Foxconn reinvents itself, and EV supply chains

Foxconn Chairman Liu Young-way speaks on stage during the company's annual Tech Day in Taipei, Taiwan, October 18, 2022. REUTERS/Ann Wang - RC2F3X9NSKTO

HONG KONG, Jan 3 (Reuters Breakingviews) - Foxconn’s (2317.TW) most important project in 2023 will be to remake itself. The Taiwanese company is best known for churning out Apple (AAPL.O) iPhones in China and shipping them around the world, but Chairman Liu Young-way is looking elsewhere for the next phase of growth. It’s a well-timed pivot.

Liu is repurposing the top electronics contract manufacturer into an electric vehicle powerhouse. Foxconn, formally known as Hon Hai Precision Industry, is gearing up to supply cars, and the chips and batteries that go into them, to global marques. It sees automakers entrusting the company with production in Indonesia, Thailand, Saudi Arabia, the United States and beyond. By 2025, Liu wants to take 5% of the global electric-vehicle market and generate annual revenue of T$1 trillion ($32.6 billion) – roughly 15% of Foxconn’s forecast 2022 top line, per analyst estimates from Refinitiv.

Getting there requires Foxconn ditching a tried and tested business model. To make smartphones, the company relies on a few factories it owns in China and it has little say over the underlying supply chains and which components to use. Cars, on the other hand, are bigger and harder to move, so Foxconn is setting up regional production hubs in partnership with potential customers. Its 40%-owned joint venture with Thailand’s PTT aspires to manufacture for automakers in Southeast Asia. Foxconn has also tied up with Ohio-based Lordstown Motors (RIDE.O) in the United States; its factory is already making electric pickup trucks and could start supplying to other American brands within a year. The Apple-like prize would be to convince a big established carmaker, like Tesla (TSLA.O), to outsource production.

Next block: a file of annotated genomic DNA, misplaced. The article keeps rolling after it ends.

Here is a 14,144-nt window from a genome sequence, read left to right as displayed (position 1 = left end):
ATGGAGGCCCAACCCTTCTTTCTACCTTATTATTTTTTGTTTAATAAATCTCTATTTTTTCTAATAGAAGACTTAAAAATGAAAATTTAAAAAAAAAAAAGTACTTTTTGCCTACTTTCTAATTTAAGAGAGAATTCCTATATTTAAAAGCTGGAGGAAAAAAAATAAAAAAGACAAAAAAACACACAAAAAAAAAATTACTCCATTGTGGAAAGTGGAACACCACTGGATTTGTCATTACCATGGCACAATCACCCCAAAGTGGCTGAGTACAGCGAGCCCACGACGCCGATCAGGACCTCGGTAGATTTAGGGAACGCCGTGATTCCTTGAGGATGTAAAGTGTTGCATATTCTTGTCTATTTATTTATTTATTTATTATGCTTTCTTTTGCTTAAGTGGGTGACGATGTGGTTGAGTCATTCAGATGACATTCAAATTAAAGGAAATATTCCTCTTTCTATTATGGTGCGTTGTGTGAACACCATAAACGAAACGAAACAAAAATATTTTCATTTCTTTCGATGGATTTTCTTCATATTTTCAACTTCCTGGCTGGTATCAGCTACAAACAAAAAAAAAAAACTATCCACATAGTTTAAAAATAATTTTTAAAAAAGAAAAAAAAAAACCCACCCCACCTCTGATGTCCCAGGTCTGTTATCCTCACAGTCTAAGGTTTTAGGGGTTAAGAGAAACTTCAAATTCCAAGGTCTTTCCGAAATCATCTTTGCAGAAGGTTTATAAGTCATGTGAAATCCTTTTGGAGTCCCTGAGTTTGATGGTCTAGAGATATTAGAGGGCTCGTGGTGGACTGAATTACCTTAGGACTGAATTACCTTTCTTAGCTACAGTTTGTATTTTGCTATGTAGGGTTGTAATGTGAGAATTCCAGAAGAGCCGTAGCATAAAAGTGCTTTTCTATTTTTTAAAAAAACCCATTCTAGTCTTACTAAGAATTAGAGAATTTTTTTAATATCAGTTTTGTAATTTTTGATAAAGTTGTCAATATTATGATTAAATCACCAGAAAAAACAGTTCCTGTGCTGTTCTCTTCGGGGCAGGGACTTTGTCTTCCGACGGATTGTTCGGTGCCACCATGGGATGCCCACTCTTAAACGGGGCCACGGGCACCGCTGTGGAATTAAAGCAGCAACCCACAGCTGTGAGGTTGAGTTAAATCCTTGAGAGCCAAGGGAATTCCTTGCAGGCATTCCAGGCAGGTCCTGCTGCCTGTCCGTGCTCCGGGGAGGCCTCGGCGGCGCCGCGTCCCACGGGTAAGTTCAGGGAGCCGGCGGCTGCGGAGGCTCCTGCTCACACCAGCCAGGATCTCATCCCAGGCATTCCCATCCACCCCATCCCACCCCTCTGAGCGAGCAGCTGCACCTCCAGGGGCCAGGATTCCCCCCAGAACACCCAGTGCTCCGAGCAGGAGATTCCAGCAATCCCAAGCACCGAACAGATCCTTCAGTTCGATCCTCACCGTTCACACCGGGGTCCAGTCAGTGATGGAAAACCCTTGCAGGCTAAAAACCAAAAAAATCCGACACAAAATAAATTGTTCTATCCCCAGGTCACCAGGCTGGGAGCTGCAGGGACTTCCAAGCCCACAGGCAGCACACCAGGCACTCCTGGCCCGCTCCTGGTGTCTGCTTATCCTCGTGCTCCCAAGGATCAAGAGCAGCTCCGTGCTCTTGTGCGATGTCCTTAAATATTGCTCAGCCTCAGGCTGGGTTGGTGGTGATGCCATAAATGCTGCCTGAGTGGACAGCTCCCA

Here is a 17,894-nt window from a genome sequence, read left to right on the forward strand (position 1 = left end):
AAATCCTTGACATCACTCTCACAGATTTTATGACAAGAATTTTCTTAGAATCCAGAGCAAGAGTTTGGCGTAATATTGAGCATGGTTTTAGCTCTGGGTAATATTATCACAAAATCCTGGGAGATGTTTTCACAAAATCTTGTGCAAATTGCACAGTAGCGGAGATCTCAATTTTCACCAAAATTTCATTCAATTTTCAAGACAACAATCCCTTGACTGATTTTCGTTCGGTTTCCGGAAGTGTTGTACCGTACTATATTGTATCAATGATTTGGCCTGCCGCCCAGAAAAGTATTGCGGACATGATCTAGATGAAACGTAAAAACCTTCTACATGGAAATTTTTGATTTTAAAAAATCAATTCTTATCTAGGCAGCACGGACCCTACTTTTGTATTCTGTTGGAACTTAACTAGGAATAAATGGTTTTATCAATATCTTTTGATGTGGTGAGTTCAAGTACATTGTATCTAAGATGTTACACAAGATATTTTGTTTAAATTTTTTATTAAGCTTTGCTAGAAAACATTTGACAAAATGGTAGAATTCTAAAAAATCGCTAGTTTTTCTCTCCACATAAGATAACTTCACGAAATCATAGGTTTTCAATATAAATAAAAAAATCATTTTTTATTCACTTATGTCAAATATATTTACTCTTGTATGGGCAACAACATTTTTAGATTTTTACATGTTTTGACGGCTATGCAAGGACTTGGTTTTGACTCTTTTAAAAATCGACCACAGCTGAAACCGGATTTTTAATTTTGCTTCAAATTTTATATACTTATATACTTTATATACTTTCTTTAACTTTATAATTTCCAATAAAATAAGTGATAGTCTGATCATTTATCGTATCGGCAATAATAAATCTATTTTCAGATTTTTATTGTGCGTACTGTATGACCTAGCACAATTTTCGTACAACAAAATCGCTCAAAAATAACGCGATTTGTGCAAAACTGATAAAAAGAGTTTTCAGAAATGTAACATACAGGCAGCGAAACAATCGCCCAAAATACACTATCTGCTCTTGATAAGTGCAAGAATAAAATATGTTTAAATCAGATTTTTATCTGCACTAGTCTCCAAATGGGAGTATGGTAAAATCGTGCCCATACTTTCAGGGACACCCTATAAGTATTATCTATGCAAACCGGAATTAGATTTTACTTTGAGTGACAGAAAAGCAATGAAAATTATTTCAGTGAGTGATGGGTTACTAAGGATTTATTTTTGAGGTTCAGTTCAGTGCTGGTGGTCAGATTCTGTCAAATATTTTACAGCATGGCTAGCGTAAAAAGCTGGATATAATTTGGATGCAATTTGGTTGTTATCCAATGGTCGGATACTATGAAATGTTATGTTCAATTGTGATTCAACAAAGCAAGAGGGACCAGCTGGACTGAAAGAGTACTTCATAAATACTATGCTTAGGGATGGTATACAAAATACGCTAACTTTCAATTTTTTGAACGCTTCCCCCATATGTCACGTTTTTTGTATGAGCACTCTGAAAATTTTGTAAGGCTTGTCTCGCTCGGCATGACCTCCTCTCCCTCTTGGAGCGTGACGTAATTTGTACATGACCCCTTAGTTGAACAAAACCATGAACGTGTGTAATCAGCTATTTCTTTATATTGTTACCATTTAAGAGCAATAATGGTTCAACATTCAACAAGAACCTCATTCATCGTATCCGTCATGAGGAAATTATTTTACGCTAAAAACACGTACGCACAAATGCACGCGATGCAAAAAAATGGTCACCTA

Vertical integration is rare in the auto industry for a good reason: despite the allure of greater efficiencies and higher margins, upfront costs are huge, and it requires scale to take on chipmakers and battery giants like NXP Semiconductors (NXPI.O) and China’s Contemporary Amperex Technology (300750.SZ). Recent chaos at Foxconn’s major factory in China, and the Taiwanese company’s falling gross margins, suggest its two-decade-long relationship with Apple is past its prime. That’s a good reason for Foxconn to shift gear in the year ahead.

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(This is a Breakingviews prediction for 2023. To see more of our predictions, click here.)

Editing by Una Galani and Streisand Neto

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Robyn Mak joined Reuters Breakingviews in 2013. Previously, she was a Research Associate for the Global Policy Programs at the Asia Society in New York where she focused on US-Iran relations, US-Myanmar relations and sustainability issues in Asia. She has also worked as a researcher at the Carnegie Endowment for International Peace in Washington DC and interned at several consulting firms, including the Albright Stonebridge Group. She holds a masters degree in international economics and international relations from the Johns Hopkins School of Advanced International Studies and is a magna cum laude graduate of New York University.